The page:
May 21, 2012

There was apparently another Draw Mohammed Day yesterday: Hermant at Friendly Atheist covers it (that link may obviously contain links to pictures of Mo).

My previous LJ entry on Muslims vs Student Atheist Societies provoked some discussion about whether criticism of Islam is necessarily motivated by racism, and whether white atheists ought to be involved in such criticism. During that, cartesiandaemon linked to Yvain’s utilitarian argument against Mo pics which appeared on Less Wrong. Yvain argued against Draw Mo Day on the basis of harm minimisation (Less Wrong orthodoxy is consequentalist so people there are likely to be responsive to such arguments).

Vladimir M won the Less Wrong thread with the response that “In a world where people make decisions according to this principle, one has the incentive to self-modify into a utility monster who feels enormous suffering at any actions of other people one dislikes for whatever reason”. He also made the observation (due to Thomas Schelling) that “in conflict situations, it is often a rational strategy to pre-commit to act irrationally (i.e. without regards to cost and benefit) unless the opponent yields. The idea in this case is that I’ll self-modify to care about X far more than I initially do, and thus pre-commit to lash out if anyone does it”. He adds “such behavior is usually not consciously manipulative and calculated. On the contrary — someone flipping out and creating drama for a seemingly trivial reason is likely to be under God-honest severe distress, feeling genuine pain of offense and injustice.”. Yvain then behaved excellently by formally withdrawing his argument.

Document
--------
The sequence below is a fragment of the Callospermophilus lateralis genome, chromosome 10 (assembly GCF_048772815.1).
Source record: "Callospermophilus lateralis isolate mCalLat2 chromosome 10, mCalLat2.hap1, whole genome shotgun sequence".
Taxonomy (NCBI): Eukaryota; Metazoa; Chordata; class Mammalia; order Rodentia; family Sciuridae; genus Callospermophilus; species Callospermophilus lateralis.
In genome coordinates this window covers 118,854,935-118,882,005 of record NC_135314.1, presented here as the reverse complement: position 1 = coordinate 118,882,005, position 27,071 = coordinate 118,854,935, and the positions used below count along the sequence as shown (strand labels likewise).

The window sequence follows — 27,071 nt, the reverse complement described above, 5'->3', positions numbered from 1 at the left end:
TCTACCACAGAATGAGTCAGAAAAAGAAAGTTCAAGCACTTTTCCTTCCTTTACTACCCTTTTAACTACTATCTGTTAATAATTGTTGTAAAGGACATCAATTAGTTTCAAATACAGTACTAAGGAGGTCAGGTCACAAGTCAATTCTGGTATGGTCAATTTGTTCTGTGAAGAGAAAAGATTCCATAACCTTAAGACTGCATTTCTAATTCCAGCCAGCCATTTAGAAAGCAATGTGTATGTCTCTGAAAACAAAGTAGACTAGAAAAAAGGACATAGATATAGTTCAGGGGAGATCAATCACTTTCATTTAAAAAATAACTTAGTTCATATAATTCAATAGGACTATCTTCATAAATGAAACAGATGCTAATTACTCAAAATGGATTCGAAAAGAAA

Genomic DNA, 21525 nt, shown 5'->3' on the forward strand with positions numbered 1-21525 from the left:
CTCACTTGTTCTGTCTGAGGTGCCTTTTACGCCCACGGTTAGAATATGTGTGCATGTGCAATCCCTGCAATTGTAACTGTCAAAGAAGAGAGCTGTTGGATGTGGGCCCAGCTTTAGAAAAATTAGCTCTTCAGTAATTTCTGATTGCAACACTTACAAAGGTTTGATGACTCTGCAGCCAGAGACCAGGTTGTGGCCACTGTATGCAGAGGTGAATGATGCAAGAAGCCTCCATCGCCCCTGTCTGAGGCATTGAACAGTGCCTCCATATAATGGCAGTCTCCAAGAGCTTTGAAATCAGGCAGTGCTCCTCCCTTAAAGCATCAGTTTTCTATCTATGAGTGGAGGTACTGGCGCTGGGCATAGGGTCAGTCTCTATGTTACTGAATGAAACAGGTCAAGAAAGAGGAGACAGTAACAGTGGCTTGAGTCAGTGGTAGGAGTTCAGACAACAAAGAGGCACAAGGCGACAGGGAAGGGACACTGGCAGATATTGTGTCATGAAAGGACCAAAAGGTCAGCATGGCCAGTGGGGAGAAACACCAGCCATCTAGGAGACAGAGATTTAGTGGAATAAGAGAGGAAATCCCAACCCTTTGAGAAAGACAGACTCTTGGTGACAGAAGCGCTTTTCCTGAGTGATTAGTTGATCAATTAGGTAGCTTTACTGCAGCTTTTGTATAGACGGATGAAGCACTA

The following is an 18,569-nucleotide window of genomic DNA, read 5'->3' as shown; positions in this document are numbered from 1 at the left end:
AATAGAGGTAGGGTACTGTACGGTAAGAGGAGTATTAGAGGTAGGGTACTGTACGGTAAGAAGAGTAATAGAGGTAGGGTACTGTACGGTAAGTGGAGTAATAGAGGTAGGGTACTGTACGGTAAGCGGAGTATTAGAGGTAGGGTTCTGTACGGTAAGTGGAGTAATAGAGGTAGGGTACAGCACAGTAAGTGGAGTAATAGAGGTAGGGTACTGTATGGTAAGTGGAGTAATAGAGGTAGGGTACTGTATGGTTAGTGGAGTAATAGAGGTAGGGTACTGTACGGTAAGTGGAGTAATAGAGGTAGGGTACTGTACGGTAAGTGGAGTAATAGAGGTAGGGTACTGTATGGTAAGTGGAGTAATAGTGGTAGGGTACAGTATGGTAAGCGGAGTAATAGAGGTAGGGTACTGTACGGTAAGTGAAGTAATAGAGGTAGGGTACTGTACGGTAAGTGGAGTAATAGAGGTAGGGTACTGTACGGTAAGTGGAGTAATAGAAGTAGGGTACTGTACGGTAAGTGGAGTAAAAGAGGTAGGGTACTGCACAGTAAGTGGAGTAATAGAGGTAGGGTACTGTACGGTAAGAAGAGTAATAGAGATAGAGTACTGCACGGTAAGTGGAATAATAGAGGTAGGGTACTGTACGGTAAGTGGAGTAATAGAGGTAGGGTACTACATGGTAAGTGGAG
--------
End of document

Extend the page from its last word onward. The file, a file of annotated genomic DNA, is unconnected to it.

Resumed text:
Muslims may be harmed by seeing Mo pictures. However, Vladimir M’s point applies. So, what to do?

There are things called “trigger warnings” which are popular in some parts of the Internet. Medically, a trigger is something which can set off PTSD symptoms. These trigger warnings are usually appear on links to, and the beginning of, pages about rape or domestic violence, where victims may suffer from PTSD on reading the text.

[Latterly, the term has been broadened to encompass not just PTSD flashbacks, but that uncomfortable feeling you get when reading something which advances a view different from your own (for instance, the trigger warnings for misogyny and Islamophobia on this post mean “comments disagreeing with feminists/Muslims”), and has also become a way of signalling that one is down with the identity politics posse (this is well known enough for it to be parodied: see Is this Feminist?, for example). However, I think that few people would disagree with the idea that some Muslims’ distress at seeing such pictures is more towards the PTSD end of things than the “people disagree with me”/signalling end.]

It feels like a Schelling point in this conflict might be to agree that pictures of Mo should appear behind trigger warnings. These might be specific warnings; or a general warning that by continuing to read a site, one may encounter such pictures, or links to them. In the case of the atheist Facebook group, Jesus and Mo cartoons should not be used for public events (since the cartoons may then appear on the feeds of people who are not members of the group) but would be OK for events which are private to the group, assuming that the group is covered by a general warning. Obviously, all Draw Mo Day pictures should appear behind such warnings.